As Cambodia develops, there is a strong need for the country to develop its connectivity infrastructure. As an export-driven economy, Cambodia is working to further enhance the flow of goods around the country, but especially so when it comes to its three main international border gates in Sihanoukville, Bavet and Poipet.
Within Phnom Penh, this includes fixing 389km of roads over the next five years, building six flyovers to reduce traffic congestion, and developing a LRT monorail subway tramway.
To promote the use of inland waterways instead of transportation via roads, the Phnom Penh Autonomous Port (PPAP) is planning to develop small-scale sub-feeder multipurpose terminals along the Mekong and Tonle Sap rivers. The capacity of the port will be increased to 500,000TEUs and a logistics centre will be developed within the port supporting area, incorporating a rice processing facility and establishment of cold/dry warehouse.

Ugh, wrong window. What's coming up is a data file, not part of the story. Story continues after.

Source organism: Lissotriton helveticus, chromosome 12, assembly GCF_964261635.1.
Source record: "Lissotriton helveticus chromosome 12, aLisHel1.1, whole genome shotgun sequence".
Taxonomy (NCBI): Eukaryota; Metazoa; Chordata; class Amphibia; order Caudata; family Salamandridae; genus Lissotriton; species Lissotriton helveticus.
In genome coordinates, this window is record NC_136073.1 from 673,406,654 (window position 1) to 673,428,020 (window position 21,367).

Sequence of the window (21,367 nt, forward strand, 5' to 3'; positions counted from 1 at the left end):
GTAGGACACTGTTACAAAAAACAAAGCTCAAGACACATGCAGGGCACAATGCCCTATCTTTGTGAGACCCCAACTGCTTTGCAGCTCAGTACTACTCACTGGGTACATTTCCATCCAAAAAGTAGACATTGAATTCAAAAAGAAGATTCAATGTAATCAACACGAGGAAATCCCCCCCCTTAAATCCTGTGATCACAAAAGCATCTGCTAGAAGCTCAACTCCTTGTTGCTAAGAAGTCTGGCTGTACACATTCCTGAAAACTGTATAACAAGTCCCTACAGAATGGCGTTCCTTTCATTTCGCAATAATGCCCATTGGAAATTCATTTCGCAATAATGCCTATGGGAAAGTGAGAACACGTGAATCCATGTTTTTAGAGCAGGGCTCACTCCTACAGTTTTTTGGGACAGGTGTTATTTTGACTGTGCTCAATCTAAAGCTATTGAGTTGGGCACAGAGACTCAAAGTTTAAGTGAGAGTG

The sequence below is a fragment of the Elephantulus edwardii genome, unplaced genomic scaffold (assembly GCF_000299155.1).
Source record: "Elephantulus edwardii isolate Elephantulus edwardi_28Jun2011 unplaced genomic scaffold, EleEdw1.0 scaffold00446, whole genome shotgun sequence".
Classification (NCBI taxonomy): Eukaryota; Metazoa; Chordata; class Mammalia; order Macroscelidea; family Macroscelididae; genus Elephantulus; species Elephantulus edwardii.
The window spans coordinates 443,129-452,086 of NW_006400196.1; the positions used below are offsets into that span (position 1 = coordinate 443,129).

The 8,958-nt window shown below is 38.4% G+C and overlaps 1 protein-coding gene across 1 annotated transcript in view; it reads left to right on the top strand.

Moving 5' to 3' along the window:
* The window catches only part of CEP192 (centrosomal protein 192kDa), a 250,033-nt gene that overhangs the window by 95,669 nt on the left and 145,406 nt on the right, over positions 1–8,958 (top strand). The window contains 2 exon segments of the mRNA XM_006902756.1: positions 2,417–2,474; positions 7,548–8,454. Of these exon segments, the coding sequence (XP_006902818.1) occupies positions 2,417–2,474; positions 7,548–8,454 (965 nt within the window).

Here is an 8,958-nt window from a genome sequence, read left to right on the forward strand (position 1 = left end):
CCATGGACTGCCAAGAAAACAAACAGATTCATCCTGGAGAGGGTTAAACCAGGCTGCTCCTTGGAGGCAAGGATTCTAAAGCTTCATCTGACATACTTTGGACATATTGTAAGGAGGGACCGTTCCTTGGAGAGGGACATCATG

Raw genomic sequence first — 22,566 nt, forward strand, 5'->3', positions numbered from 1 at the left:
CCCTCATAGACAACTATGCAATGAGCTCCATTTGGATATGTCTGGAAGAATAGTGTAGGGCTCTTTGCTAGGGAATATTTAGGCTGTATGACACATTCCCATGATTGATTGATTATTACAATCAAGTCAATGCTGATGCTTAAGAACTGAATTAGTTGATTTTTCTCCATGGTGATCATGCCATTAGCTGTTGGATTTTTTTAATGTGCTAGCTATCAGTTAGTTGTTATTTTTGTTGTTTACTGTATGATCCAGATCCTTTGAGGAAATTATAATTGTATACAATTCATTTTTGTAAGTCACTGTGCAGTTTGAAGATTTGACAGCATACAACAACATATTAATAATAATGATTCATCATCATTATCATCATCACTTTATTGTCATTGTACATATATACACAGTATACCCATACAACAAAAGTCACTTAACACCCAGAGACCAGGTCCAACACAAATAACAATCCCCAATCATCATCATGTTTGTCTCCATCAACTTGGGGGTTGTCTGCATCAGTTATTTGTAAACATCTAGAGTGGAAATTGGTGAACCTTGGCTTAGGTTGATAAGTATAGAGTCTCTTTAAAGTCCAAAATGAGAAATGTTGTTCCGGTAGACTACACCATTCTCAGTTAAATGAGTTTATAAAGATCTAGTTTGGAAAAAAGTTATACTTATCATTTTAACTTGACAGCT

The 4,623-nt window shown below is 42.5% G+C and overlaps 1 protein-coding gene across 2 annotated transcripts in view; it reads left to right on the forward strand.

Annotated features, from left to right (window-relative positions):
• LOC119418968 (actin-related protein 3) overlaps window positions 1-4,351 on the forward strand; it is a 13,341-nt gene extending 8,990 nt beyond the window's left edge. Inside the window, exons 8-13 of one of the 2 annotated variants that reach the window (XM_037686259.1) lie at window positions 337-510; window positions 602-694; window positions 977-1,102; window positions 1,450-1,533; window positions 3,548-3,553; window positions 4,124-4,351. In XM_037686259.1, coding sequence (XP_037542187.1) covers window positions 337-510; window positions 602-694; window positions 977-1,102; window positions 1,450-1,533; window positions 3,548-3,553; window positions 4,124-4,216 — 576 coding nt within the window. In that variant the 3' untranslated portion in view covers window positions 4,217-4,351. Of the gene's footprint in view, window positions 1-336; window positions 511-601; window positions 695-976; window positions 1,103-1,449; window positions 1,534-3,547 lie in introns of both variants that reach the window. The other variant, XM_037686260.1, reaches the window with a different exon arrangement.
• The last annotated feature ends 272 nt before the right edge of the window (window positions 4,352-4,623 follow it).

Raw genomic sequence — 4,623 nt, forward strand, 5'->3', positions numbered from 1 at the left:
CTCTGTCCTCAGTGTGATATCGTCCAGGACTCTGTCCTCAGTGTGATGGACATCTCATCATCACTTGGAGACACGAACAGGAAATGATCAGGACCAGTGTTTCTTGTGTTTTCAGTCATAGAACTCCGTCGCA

Interest in Sihanoukville is picking up. It’s currently a hotbed of construction activity as it urbanises and develops. The number of containers handled at Sihanoukville Autonomous Port (PAS), the nation’s only deep-sea port, increased by about 17% as the handling capacity of the port improved. In end 2018, this reached a total of 537,107 20-foot equivalent units (TEU).
The Ministry of Public Works & Transport is also working with Japanese Investment Cooperation Agency (JICA) towards a new container development project at Sihanoukville. This will increase the draft at the port to 14.5m, allowing larger container ships of 5,000 TEUs to berth. Freight rates are expected to fall due to economies of scale, thereby making PAS a much more attractive port of call for more than 90% of the vessels in the region.
Construction is also due to begin soon on a major expressway that will connect Phnom Penh to Sihanoukville, while the local government has plans to build a ring road in Sihanoukville to further improve connectivity.